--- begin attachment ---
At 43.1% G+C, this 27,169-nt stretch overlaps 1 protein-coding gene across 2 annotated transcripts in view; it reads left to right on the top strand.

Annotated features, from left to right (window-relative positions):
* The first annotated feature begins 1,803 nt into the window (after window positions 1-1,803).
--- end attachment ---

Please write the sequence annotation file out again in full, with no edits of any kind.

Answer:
At 43.1% G+C, this 27,169-nt stretch overlaps 1 protein-coding gene across 2 annotated transcripts in view; it reads left to right on the top strand.

Annotated features, from left to right (window-relative positions):
* The first annotated feature begins 1,803 nt into the window (after window positions 1-1,803).